Grief can be a bit of a mine field for those supporting a bereaved friend. You want to ‘get it right’ for your friend, but you may feel unsure what the right thing to do is. Another anxiety can be what to say. Are you afraid of saying the wrong thing, or making things worse? I always say to people that I imagine it would be hard to make it any worse than it already is, so don’t worry. Saying anything rather than nothing, is the best way forward.
Here are ten things you could consider while you support your friend through this difficult and emotional time of bereavement.
Don’t compare, each bereavement has its own landscape –
Even if two people have died of the same disease, or the same way, there will be many differences in their experiences. Comparing them somehow diminishes your friend’s experience. However similar it appears, it will feel unique to them.
Don’t feel hurt if your friend rebuffs your offers to join you, sometimes the bereaved need to be alone –
Grief can be very overwhelming and immensely tiring. Your friend needs time to rest, time to absorb what has happened and alone time. This is natural and normal. What you could look out for perhaps, is when alone time becomes isolation all of the time. Then I would encourage you to step in and see what is going on. It’s a fine line, but trust your instincts.
Don’t stop your friend talking about their loved one repeatedly; they need to do this -
The urge to talk about the one who has died is primal. You cannot stop it, nor should you. It is one way in which your friend can start to make sense of the death and the impact of it. People need to go over the story again and again as a way of processing their feelings and it also keeps the one who has died metaphorically close at a time they are struggling with the idea of not seeing them again. Try and be patient with that and don’t stop them.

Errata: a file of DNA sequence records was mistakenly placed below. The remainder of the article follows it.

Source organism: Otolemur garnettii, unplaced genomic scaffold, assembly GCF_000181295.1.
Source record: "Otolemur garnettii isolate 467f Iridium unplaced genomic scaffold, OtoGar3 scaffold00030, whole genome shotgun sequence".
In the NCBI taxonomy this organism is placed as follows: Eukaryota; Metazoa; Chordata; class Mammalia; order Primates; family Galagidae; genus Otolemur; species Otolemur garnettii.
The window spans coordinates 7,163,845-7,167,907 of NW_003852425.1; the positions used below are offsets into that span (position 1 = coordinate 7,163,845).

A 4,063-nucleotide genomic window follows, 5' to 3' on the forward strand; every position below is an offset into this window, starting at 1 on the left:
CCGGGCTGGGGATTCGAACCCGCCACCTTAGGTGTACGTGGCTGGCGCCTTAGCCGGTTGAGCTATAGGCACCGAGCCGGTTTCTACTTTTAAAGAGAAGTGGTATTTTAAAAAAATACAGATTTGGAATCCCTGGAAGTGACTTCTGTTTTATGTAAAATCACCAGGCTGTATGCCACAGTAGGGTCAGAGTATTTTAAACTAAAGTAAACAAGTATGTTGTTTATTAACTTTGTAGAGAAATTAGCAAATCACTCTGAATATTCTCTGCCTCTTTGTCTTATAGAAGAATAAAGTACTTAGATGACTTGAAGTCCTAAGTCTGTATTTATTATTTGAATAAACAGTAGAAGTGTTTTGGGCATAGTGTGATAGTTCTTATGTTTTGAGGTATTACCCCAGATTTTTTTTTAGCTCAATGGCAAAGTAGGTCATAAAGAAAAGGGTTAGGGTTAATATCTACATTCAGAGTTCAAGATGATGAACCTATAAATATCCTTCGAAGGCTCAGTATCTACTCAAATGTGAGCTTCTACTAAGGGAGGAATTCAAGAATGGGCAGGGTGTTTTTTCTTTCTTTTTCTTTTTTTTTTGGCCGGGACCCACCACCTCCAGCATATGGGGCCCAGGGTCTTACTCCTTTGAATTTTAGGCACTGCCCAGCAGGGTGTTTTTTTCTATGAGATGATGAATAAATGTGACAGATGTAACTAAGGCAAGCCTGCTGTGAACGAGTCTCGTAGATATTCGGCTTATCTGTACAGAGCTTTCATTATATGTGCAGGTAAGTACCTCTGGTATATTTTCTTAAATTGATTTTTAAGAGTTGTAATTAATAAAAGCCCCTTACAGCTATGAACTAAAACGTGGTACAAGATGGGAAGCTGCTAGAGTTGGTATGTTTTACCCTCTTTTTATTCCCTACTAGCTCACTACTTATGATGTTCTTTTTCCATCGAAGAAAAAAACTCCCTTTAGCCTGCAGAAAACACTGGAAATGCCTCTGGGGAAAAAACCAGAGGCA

Don’t avoid mentioning the dead person’s name –
Your friend wants you to talk about their loved one. They want to hear their name and to know that you remember them. He might like to hear stories about the one who died because that means that you have not forgotten that person. It brings them closer to the person who died too. That continues for a long time. In the same way, if you have any photos or little film clips on your camera, why don’t you send them to your friend. I am sure they will be gratefully received. If you feel anxious about that, just ask them first.
Don’t relate stories about similar deaths –
Suffice to say, it just isn’t helpful, and also it is meaningless, because your friend is very much in his or her world with their own experiences. Try to focus your attention on what will help, support, nourish and comfort your friend. No additional burdens are needed at this time.
Don’t touch or throw away anything without asking, you don’t know what memory clings to that particular object -
It is lovely that you want to help your friend, but if they get to the point where they are ready to sort out the person’s belongings, or give them away, be careful what you dispose of. The smallest of things can have significance for your friend. It is probably safer to stick alongside them in that job and ask before you decide to get rid of anything.
Don’t pressurise the bereaved to go back to work before they are ready -